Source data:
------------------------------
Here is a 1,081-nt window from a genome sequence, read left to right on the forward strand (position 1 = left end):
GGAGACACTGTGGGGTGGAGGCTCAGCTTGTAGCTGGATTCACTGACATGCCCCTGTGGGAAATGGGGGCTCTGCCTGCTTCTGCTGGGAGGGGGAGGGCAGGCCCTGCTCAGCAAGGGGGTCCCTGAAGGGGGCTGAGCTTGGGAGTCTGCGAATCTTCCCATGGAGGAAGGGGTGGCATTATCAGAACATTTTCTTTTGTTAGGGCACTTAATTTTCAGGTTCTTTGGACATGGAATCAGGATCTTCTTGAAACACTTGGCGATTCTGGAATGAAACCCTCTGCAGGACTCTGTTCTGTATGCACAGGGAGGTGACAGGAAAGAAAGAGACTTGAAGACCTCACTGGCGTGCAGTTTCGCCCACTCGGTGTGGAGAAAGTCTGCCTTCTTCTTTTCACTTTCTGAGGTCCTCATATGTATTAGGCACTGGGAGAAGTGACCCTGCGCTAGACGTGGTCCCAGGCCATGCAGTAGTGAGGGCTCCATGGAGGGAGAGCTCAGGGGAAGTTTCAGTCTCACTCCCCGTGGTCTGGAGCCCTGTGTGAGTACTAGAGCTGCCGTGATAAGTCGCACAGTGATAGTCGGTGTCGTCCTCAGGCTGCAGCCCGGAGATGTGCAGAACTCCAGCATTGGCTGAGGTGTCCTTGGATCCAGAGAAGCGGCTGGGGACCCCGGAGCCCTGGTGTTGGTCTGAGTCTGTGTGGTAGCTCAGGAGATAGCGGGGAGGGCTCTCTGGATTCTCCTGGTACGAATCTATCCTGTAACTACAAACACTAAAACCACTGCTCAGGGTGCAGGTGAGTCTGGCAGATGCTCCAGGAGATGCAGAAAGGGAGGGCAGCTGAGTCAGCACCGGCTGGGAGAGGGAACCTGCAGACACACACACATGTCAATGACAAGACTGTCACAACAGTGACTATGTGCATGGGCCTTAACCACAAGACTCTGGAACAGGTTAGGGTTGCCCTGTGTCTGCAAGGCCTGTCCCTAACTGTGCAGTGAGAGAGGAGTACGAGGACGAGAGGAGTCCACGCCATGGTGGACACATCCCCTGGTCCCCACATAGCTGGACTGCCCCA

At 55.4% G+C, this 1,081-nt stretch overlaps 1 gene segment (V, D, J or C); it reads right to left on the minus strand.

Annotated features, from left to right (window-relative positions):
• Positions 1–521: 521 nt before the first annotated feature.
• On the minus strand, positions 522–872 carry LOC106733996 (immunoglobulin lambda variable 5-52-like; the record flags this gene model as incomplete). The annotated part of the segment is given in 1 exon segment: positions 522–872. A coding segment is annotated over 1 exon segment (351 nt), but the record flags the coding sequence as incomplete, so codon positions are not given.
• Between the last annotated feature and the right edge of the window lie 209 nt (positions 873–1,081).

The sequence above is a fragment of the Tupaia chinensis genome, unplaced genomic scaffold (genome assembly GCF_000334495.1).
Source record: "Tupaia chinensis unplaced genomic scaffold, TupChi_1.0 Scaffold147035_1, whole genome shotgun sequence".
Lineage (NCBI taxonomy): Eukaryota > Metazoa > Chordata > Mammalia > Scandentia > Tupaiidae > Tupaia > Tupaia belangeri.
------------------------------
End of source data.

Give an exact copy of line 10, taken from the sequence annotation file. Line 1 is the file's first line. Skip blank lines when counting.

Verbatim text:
Lineage (NCBI taxonomy): Eukaryota > Metazoa > Chordata > Mammalia > Scandentia > Tupaiidae > Tupaia > Tupaia belangeri.